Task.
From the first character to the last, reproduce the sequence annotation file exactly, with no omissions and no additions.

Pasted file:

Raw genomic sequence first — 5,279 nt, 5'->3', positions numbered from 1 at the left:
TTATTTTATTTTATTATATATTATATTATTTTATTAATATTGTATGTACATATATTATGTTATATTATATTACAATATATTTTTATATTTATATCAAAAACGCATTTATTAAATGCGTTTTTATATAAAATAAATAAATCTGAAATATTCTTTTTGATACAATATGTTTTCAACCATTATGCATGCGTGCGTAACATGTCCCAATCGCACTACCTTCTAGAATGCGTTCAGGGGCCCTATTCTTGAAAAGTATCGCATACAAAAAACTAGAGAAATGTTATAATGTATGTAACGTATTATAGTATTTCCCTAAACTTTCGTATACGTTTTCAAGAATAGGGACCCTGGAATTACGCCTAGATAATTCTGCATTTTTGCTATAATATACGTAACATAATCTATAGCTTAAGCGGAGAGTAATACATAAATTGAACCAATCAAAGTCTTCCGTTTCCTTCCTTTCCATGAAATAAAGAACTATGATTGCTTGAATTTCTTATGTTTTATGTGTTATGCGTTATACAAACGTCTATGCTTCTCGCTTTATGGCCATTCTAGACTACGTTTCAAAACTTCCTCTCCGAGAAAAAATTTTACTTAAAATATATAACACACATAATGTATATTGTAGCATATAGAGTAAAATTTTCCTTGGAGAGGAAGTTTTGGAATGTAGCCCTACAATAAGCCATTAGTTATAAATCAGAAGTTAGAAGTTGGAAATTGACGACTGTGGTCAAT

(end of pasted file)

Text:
Raw genomic sequence first — 5,279 nt, 5'->3', positions numbered from 1 at the left:
TTATTTTATTTTATTATATATTATATTATTTTATTAATATTGTATGTACATATATTATGTTATATTATATTACAATATATTTTTATATTTATATCAAAAACGCATTTATTAAATGCGTTTTTATATAAAATAAATAAATCTGAAATATTCTTTTTGATACAATATGTTTTCAACCATTATGCATGCGTGCGTAACATGTCCCAATCGCACTACCTTCTAGAATGCGTTCAGGGGCCCTATTCTTGAAAAGTATCGCATACAAAAAACTAGAGAAATGTTATAATGTATGTAACGTATTATAGTATTTCCCTAAACTTTCGTATACGTTTTCAAGAATAGGGACCCTGGAATTACGCCTAGATAATTCTGCATTTTTGCTATAATATACGTAACATAATCTATAGCTTAAGCGGAGAGTAATACATAAATTGAACCAATCAAAGTCTTCCGTTTCCTTCCTTTCCATGAAATAAAGAACTATGATTGCTTGAATTTCTTATGTTTTATGTGTTATGCGTTATACAAACGTCTATGCTTCTCGCTTTATGGCCATTCTAGACTACGTTTCAAAACTTCCTCTCCGAGAAAAAATTTTACTTAAAATATATAACACACATAATGTATATTGTAGCATATAGAGTAAAATTTTCCTTGGAGAGGAAGTTTTGGAATGTAGCCCTACAATAAGCCATTAGTTATAAATCAGAAGTTAGAAGTTGGAAATTGACGACTGTGGTCAAT